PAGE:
NEW YORK — Questions about chief executive Ken Lewis' leadership of Bank of America are growing louder.
He failed for weeks to disclose that Merrill Lynch, which the nation's second-largest bank was in the process of acquiring, would post a larger-than-expected $15- billion quarterly loss.
On Thursday came the news that he didn't block Merrill management's decision to dole out billions of dollars in early bonuses — even as he was pleading for more bailout cash from Washington to cover Merrill's ballooning losses. To add insult to injury, former Merrill chief John Thain also didn't rethink his $1.2-million office redecoration.
The global financial system can't afford to have someone who doesn't understand why transparency matters when leading one of the financial institutions considered too large to fail. That's the obvious message from the government's decision to pump a total of $45-billion into Bank of America, whose assets are topped only by those of JPMorgan Chase & Co. among U.S. banks.
Bank of America spokesman Scott Silvestri said Lewis was not required by law to spill the beans about the Merrill losses. The company is "confident that our actions were appropriate and legal," he said.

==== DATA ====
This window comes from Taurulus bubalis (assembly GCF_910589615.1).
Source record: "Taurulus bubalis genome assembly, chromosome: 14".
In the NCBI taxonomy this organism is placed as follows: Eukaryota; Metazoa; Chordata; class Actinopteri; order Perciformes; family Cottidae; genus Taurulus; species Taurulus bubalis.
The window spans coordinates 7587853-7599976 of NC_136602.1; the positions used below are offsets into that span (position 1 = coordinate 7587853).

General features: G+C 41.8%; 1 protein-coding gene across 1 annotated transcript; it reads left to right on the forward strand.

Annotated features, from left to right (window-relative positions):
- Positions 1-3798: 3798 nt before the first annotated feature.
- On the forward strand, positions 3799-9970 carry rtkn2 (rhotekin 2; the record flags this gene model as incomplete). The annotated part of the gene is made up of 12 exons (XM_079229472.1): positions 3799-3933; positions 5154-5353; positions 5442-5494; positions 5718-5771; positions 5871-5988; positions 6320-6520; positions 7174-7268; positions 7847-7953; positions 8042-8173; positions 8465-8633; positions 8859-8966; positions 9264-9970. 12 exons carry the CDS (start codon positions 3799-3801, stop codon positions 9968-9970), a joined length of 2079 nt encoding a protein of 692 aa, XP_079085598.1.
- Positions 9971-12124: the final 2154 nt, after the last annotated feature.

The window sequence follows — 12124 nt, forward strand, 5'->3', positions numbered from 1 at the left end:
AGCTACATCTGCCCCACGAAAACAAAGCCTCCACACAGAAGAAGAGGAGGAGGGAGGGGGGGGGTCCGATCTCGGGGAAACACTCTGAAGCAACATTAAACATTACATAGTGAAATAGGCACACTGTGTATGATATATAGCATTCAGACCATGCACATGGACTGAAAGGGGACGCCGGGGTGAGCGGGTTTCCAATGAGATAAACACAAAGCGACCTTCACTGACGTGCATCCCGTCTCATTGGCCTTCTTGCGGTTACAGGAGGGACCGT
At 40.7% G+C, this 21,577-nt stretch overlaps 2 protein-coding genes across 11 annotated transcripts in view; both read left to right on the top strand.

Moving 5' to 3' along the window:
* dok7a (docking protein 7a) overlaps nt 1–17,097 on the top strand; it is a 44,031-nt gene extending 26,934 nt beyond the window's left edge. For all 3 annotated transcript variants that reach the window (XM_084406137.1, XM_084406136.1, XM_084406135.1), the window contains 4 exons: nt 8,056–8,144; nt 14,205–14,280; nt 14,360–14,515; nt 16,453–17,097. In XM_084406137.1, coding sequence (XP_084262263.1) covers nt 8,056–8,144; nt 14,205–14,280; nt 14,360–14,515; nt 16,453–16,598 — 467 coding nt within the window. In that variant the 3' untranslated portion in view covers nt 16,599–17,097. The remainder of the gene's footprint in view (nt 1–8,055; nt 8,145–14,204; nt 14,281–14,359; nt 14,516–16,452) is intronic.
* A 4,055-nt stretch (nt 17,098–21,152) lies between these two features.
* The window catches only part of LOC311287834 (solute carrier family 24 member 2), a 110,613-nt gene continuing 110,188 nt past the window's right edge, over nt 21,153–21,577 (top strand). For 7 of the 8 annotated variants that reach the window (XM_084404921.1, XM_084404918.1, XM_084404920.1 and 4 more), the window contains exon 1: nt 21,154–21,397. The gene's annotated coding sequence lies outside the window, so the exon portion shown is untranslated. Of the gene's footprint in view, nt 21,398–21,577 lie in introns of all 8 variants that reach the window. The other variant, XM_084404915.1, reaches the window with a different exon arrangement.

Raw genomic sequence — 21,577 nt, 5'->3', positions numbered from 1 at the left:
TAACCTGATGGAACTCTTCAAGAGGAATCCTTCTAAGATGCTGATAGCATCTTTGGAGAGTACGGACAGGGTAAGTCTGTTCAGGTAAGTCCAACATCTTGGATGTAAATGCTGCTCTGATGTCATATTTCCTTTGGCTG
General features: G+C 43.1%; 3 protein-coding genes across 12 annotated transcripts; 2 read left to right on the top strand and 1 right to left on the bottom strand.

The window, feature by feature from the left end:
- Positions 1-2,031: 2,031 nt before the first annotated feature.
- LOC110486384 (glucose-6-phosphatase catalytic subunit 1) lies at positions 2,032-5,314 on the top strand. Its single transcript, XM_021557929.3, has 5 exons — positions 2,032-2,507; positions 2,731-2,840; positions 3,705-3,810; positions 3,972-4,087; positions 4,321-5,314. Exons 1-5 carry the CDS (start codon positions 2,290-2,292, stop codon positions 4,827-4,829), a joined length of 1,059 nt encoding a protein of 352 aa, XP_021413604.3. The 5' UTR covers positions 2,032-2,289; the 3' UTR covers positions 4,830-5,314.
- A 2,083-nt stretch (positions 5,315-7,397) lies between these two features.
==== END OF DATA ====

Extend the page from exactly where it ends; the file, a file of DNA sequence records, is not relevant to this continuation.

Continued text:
But that's not the point. Bank of America was involved in a massive acquisition, and the CEO decided to keep secrets from its own shareholders and investors in general. Once they were revealed, Lewis then tried to spin his decision as one that was done for the good of the entire financial system.
The tactics backfired.
"A 'Bank of America effect' is sweeping across financial markets," said Peter Henning, a professor of law at Wayne State University in Detroit. "No one knows who they can believe anymore, and everyone assumes everything is a disaster waiting to happen."
In early December, shareholders from both Bank of America and Merrill approved the $19.4-billion all-stock deal, and expectations were for the acquisition to be completed Jan. 1.
But behind the scenes, things were unraveling. As the size of Merrill's fourth-quarter loss became apparent, Lewis told Treasury Secretary Henry Paulson and Federal Reserve Chairman Ben Bernanke that he might walk away from the deal unless the government could promise another big chunk of bailout money.
Lewis' first public disclosure about the talks came in a Jan. 16 conference call with analysts when he confirmed that the bank had concluded it couldn't close the deal without additional aid.
Thain, meanwhile, moved up the payout date for annual bonuses at the soon-to-be acquired investment bank by a month to December. The Financial Times estimated they totaled between $3-billion and $4-billion. Bank of America knew of the plans to do so, spokesman Silvestri said, but he noted that Merrill at the time was still operating as an independent company, implying that Bank of America was powerless to prevent the move.
On Jan. 1, Bank of America announced that its purchase of Merrill was complete. Not a word about the brokerage firm's troubles was mentioned in the news release, which spun the deal as creating "a premier financial services franchise with significantly enhanced wealth management, investment banking and international capabilities."